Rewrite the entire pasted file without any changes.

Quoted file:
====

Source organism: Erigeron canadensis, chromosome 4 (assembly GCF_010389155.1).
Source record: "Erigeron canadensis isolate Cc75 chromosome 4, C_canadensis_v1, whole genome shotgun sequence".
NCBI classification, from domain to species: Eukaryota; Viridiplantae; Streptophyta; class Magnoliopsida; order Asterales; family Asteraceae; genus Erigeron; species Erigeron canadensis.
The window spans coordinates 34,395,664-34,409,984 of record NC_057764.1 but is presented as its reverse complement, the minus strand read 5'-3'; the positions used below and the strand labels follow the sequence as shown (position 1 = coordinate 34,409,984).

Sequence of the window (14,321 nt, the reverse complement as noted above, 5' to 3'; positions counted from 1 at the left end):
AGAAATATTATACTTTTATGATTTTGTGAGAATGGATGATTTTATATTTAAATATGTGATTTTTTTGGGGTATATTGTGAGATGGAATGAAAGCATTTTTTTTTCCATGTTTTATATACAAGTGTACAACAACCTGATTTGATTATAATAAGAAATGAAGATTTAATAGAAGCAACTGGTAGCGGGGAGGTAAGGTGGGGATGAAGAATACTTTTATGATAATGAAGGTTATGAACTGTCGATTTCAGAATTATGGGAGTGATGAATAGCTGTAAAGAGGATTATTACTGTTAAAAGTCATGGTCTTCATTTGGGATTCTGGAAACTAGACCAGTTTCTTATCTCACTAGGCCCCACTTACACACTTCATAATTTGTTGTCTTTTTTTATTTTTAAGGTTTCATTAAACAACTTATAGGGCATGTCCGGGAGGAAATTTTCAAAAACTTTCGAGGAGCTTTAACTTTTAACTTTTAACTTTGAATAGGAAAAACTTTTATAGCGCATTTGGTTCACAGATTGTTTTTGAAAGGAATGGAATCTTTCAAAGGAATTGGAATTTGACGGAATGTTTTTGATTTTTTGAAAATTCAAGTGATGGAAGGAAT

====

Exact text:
Source organism: Erigeron canadensis, chromosome 4 (assembly GCF_010389155.1).
Source record: "Erigeron canadensis isolate Cc75 chromosome 4, C_canadensis_v1, whole genome shotgun sequence".
NCBI classification, from domain to species: Eukaryota; Viridiplantae; Streptophyta; class Magnoliopsida; order Asterales; family Asteraceae; genus Erigeron; species Erigeron canadensis.
The window spans coordinates 34,395,664-34,409,984 of record NC_057764.1 but is presented as its reverse complement, the minus strand read 5'-3'; the positions used below and the strand labels follow the sequence as shown (position 1 = coordinate 34,409,984).

Sequence of the window (14,321 nt, the reverse complement as noted above, 5' to 3'; positions counted from 1 at the left end):
AGAAATATTATACTTTTATGATTTTGTGAGAATGGATGATTTTATATTTAAATATGTGATTTTTTTGGGGTATATTGTGAGATGGAATGAAAGCATTTTTTTTTCCATGTTTTATATACAAGTGTACAACAACCTGATTTGATTATAATAAGAAATGAAGATTTAATAGAAGCAACTGGTAGCGGGGAGGTAAGGTGGGGATGAAGAATACTTTTATGATAATGAAGGTTATGAACTGTCGATTTCAGAATTATGGGAGTGATGAATAGCTGTAAAGAGGATTATTACTGTTAAAAGTCATGGTCTTCATTTGGGATTCTGGAAACTAGACCAGTTTCTTATCTCACTAGGCCCCACTTACACACTTCATAATTTGTTGTCTTTTTTTATTTTTAAGGTTTCATTAAACAACTTATAGGGCATGTCCGGGAGGAAATTTTCAAAAACTTTCGAGGAGCTTTAACTTTTAACTTTTAACTTTGAATAGGAAAAACTTTTATAGCGCATTTGGTTCACAGATTGTTTTTGAAAGGAATGGAATCTTTCAAAGGAATTGGAATTTGACGGAATGTTTTTGATTTTTTGAAAATTCAAGTGATGGAAGGAAT